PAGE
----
Although our services incorporate historical financial information, past financial performance is not a guarantee or indicator of future results. Moreover, although we believe the historical information and strategies we use are reliable, we cannot guarantee them. Our services are frameworks to be used in your own investment decisions, but they are not a substitute for your own informed judgment or decisions. Moreover, they provide only some of the resources that could possibly assist you in making your decisions. You may accept, reject or modify the recommendations we provide, and you may consult with other advisors or professionals (at your expense) as you see fit regarding your personal circumstances. We do not and cannot guarantee the future performance of your investments. We do not promise that investments we recommend will be profitable. All investments are subject to various market, currency, economic, political and business risks. We do not guarantee the suitability or value of any investment information or strategy. We do not recommend any brokers or dealers for executing transactions or maintaining accounts and do not provide a mechanism for placing trades through this site. We are not responsible for advice or information you receive from anyone through the use of this site. We are not responsible for any transfers of money to any member outside of our payment system. Additional information can be found in our Terms of Use, Client Agreement, and Privacy Policy.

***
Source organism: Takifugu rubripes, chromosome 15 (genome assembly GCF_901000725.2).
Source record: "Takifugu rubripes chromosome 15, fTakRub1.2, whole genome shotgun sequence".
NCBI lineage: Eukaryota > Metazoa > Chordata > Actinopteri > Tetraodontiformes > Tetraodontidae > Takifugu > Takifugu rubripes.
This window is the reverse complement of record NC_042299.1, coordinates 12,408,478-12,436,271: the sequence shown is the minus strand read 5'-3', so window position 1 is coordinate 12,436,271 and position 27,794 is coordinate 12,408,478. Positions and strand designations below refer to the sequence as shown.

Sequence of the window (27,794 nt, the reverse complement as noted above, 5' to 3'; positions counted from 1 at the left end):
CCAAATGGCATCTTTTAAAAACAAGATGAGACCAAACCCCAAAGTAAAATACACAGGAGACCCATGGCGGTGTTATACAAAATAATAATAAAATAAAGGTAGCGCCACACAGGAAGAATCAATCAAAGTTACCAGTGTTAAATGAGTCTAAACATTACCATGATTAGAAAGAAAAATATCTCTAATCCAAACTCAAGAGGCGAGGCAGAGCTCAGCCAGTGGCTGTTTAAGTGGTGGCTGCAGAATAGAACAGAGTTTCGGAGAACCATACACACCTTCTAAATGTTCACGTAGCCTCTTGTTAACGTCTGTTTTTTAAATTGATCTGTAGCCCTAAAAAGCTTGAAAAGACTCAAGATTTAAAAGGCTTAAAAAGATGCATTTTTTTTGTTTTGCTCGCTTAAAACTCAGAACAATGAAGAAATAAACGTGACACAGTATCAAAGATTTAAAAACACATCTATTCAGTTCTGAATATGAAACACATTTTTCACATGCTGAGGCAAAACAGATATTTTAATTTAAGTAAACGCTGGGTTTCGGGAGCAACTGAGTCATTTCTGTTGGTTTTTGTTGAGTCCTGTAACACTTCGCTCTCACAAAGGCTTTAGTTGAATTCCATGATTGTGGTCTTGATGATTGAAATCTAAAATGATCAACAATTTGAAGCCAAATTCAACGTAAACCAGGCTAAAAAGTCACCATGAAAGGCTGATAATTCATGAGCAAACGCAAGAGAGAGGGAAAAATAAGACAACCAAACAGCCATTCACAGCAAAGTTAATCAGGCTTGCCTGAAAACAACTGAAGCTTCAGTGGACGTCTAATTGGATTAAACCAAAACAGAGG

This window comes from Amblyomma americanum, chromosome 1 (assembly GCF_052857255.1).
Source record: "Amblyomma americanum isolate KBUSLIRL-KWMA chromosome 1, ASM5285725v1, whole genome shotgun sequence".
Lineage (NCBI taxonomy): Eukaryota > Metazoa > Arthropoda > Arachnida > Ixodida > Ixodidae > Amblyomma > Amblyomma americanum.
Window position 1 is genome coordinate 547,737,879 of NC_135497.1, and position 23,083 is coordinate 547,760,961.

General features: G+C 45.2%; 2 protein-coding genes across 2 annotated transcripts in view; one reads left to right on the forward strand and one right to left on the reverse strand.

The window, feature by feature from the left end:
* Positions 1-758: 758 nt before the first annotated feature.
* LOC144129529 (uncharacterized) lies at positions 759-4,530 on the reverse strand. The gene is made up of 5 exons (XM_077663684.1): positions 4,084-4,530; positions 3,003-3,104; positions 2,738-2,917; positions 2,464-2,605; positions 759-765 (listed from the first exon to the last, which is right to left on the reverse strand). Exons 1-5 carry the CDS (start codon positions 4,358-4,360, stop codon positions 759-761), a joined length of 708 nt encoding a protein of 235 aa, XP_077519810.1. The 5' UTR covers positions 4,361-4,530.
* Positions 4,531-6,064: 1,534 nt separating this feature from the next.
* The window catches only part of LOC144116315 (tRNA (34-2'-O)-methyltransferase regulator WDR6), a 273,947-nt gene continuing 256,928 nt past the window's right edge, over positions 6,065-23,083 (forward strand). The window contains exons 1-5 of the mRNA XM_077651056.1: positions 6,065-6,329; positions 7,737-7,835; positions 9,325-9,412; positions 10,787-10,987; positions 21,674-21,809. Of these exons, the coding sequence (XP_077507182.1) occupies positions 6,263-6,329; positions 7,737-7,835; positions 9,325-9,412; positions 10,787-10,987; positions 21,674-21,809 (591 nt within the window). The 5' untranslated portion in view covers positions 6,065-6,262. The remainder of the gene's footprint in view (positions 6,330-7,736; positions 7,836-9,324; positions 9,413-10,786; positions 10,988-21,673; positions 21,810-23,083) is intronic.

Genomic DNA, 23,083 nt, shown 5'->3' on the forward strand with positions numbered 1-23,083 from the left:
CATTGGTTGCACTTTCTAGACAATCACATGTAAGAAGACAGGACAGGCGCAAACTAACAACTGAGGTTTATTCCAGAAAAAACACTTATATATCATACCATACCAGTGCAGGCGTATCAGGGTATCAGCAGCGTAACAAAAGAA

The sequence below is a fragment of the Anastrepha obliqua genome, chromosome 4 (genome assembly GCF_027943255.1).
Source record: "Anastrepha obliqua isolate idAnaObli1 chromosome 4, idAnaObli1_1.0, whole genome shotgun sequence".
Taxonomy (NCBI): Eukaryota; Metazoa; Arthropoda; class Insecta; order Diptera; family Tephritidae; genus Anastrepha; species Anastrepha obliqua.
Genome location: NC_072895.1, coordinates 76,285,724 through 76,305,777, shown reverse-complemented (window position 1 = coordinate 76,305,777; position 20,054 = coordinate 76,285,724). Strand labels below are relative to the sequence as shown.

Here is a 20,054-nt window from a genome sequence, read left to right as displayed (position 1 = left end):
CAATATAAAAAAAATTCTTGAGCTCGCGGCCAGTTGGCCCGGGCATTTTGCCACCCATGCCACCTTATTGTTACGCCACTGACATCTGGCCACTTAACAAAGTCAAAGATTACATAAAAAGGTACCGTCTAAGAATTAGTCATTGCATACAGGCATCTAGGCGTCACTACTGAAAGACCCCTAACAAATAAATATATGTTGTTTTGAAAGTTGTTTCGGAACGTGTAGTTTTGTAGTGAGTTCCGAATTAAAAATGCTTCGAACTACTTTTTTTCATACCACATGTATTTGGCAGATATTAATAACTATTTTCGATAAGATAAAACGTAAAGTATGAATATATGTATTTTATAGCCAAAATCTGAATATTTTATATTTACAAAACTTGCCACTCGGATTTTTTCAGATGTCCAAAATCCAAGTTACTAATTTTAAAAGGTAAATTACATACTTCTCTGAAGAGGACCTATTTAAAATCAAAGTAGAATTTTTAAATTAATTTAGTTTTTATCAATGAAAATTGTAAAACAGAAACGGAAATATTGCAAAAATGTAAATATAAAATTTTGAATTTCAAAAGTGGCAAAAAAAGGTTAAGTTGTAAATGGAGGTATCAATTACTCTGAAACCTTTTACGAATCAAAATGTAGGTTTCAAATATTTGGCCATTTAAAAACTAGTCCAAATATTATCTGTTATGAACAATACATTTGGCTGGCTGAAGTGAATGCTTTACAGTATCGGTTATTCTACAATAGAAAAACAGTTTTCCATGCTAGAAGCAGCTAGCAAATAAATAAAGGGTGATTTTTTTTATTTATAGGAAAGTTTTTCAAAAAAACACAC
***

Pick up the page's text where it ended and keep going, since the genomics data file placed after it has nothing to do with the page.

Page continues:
All graphs and data on our website and marketing materials are based on simulated or hypothetical performance that have certain inherent limitations. Unlike the graphs shown in an actual performance record, these graphs do not represent actual trading. Any trades on websites are recorded paper trades and have not been executed. Simulated or hypothetical trading algorithms in general are also subject to the fact that they might be designed with the benefit of some hindsight during backtesting. No representations are made that any actual account will or is likely to achieve any profits or losses similar to these graphs or data being shown. In addition, hypothetical trading does not involve financial risk, and no hypothetical trading can completely account for the impact of financial risk in actual trading. The ability to withstand losses are material points which can adversely affect actual trading results. There are factors related to the markets in general or to the implementation of any specific trading algorithms, which cannot be fully accounted for in the preparation of hypothetical performance results and all of which can adversely affect actual trading results.